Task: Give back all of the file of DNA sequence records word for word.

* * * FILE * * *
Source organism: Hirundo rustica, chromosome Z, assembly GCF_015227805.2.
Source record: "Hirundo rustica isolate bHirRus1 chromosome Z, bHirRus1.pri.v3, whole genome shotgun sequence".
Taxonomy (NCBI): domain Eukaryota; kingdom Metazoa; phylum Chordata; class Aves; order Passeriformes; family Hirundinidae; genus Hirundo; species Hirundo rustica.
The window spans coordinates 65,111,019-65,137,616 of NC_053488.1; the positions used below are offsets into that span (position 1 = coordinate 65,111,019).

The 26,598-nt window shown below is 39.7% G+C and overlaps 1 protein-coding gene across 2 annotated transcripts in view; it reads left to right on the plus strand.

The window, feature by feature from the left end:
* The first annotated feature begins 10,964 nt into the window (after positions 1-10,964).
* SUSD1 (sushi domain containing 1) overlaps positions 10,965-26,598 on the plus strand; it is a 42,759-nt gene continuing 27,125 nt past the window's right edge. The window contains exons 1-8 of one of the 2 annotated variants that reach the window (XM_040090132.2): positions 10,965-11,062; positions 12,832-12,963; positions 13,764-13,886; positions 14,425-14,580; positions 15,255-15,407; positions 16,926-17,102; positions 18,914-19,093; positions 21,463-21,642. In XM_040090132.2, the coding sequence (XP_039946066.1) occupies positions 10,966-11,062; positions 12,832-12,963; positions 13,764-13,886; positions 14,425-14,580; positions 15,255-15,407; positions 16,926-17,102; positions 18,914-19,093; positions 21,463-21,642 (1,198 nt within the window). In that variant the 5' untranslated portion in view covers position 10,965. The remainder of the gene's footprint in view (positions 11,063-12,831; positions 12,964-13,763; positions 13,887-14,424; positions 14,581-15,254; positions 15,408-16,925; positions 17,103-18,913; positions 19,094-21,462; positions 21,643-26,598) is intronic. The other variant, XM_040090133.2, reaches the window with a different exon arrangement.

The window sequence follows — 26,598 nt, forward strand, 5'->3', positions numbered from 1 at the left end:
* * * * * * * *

Source organism: Hirundo rustica, chromosome Z, assembly GCF_015227805.2.
Source record: "Hirundo rustica isolate bHirRus1 chromosome Z, bHirRus1.pri.v3, whole genome shotgun sequence".
Taxonomy (NCBI): domain Eukaryota; kingdom Metazoa; phylum Chordata; class Aves; order Passeriformes; family Hirundinidae; genus Hirundo; species Hirundo rustica.
The window spans coordinates 65,111,019-65,137,616 of NC_053488.1; the positions used below are offsets into that span (position 1 = coordinate 65,111,019).

The 26,598-nt window shown below is 39.7% G+C and overlaps 1 protein-coding gene across 2 annotated transcripts in view; it reads left to right on the plus strand.

The window, feature by feature from the left end:
* The first annotated feature begins 10,964 nt into the window (after positions 1-10,964).
* SUSD1 (sushi domain containing 1) overlaps positions 10,965-26,598 on the plus strand; it is a 42,759-nt gene continuing 27,125 nt past the window's right edge. The window contains exons 1-8 of one of the 2 annotated variants that reach the window (XM_040090132.2): positions 10,965-11,062; positions 12,832-12,963; positions 13,764-13,886; positions 14,425-14,580; positions 15,255-15,407; positions 16,926-17,102; positions 18,914-19,093; positions 21,463-21,642. In XM_040090132.2, the coding sequence (XP_039946066.1) occupies positions 10,966-11,062; positions 12,832-12,963; positions 13,764-13,886; positions 14,425-14,580; positions 15,255-15,407; positions 16,926-17,102; positions 18,914-19,093; positions 21,463-21,642 (1,198 nt within the window). In that variant the 5' untranslated portion in view covers position 10,965. The remainder of the gene's footprint in view (positions 11,063-12,831; positions 12,964-13,763; positions 13,887-14,424; positions 14,581-15,254; positions 15,408-16,925; positions 17,103-18,913; positions 19,094-21,462; positions 21,643-26,598) is intronic. The other variant, XM_040090133.2, reaches the window with a different exon arrangement.

The window sequence follows — 26,598 nt, forward strand, 5'->3', positions numbered from 1 at the left end: